AZ Governor Janet Napolitano brought her A Game to her confirmation hearing today.

She didn’t need it.  Her command of the issues and her previous experiences came through so easily and clearly in all of her responses during the two hours and 20 minute hearing that I don’t think she broke a sweat.

While I am not a big basketball aficionado, it was obvious she kept putting up 3 pointers from the moment she arrived.  Nuthin’ but net…  Swoosh!

All of the Senators had positive things to say about her in their opening statements and during the Q&A period, but if anything set the tone for the hearing, it was the opening minutes.

Arizona’s two Senators, John Kyl and John McCain, both Republicans, introduced the Governor to their Senate colleagues.  Seeing both of these men, one the defeated Presidential candidate of this past November’s election, offer their insights and experiences about her spoke volumes about the integrity they have as individuals and their respect for the nominee.  Sen. McCaskill offered comments to the effect that their comment showed our political system worked.  That it did.

But what did we learn from today’s hearing?

•    The perspective of the states (and a sympathetic ear to that perspective) will be in residence at DHS with her at the helm.  From information sharing, border issues, response and recovery, partnerships with local law enforcement, REAL ID and more, US Governors will have her ears and attention.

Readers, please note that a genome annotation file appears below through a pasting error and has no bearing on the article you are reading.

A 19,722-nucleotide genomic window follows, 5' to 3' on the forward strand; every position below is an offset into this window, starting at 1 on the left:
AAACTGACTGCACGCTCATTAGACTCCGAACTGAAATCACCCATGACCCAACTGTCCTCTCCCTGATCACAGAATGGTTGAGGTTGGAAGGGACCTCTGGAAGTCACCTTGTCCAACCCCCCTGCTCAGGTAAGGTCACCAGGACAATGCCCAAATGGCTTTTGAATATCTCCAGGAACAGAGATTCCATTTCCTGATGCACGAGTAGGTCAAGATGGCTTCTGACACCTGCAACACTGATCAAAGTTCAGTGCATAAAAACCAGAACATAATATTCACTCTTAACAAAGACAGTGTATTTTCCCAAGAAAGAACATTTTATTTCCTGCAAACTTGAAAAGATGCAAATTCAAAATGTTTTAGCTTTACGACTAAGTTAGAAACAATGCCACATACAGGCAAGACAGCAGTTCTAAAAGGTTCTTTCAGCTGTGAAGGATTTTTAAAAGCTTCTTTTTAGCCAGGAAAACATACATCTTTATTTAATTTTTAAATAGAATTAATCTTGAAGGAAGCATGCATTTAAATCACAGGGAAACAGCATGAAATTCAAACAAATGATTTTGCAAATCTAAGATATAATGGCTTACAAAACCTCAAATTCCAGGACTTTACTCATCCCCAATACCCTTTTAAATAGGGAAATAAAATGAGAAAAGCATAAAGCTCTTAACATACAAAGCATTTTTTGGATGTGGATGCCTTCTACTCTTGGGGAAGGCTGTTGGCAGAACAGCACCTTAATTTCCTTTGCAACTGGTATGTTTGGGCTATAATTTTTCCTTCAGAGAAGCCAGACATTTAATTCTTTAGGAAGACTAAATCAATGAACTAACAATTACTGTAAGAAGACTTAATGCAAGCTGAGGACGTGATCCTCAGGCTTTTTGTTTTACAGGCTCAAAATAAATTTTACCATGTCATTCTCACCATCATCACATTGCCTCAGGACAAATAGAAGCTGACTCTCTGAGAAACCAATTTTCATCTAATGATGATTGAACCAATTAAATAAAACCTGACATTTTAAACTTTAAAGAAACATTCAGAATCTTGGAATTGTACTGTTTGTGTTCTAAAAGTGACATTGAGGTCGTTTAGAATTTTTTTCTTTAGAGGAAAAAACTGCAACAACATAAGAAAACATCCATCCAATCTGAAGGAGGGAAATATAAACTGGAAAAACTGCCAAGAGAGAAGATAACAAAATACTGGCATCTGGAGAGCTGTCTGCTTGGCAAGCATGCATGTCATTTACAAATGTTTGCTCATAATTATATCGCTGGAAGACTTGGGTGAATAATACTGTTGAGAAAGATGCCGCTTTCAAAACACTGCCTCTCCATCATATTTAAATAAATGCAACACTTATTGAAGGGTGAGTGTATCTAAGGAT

•    Cyber security is on her radar screen – big time.  The Governor mentioned it several times in her opening statement and reinforced its importance in her responses.

•    The Interoperability issue has not gone away and the Senators and Governor were not comfortable with where we are on this matter, more than sevenyears after 9/11.  In her response to one of the questions, the Governor stated that she wanted to make sure the right people were talking with one another and working this issue.  She also felt that DHS should be taking more of a leadership position on this issue.

•    The Northern Border would also be getting more attention from her.  She promised to not only visit the Northern Border, but to also become as familiar with it as she is with the Southern Border that she has lived with for so many years.  She also pledged to see a Northern Border strategy put forward that engaged those states, as well as the commerce and public safety/law enforcement interests that are part of these areas.

•    While there was no direct question about FEMA staying in or out of the DHS, I think its safe to say that its not going anywhere.  Her response to Sen. Landrieu’s question about improving the speed of Federal response during emergencies I think put the issue to rest.  The quote I have her saying is, “FEMA plays a key role in homeland security.”  Her opening statement and other responses also talked about ‘mission integration,’ the Department’s units working together, etc.’  When questioned about further reorganization of DHS by Sen. Carper she responded, I want to take the existing organization and make it all work better.”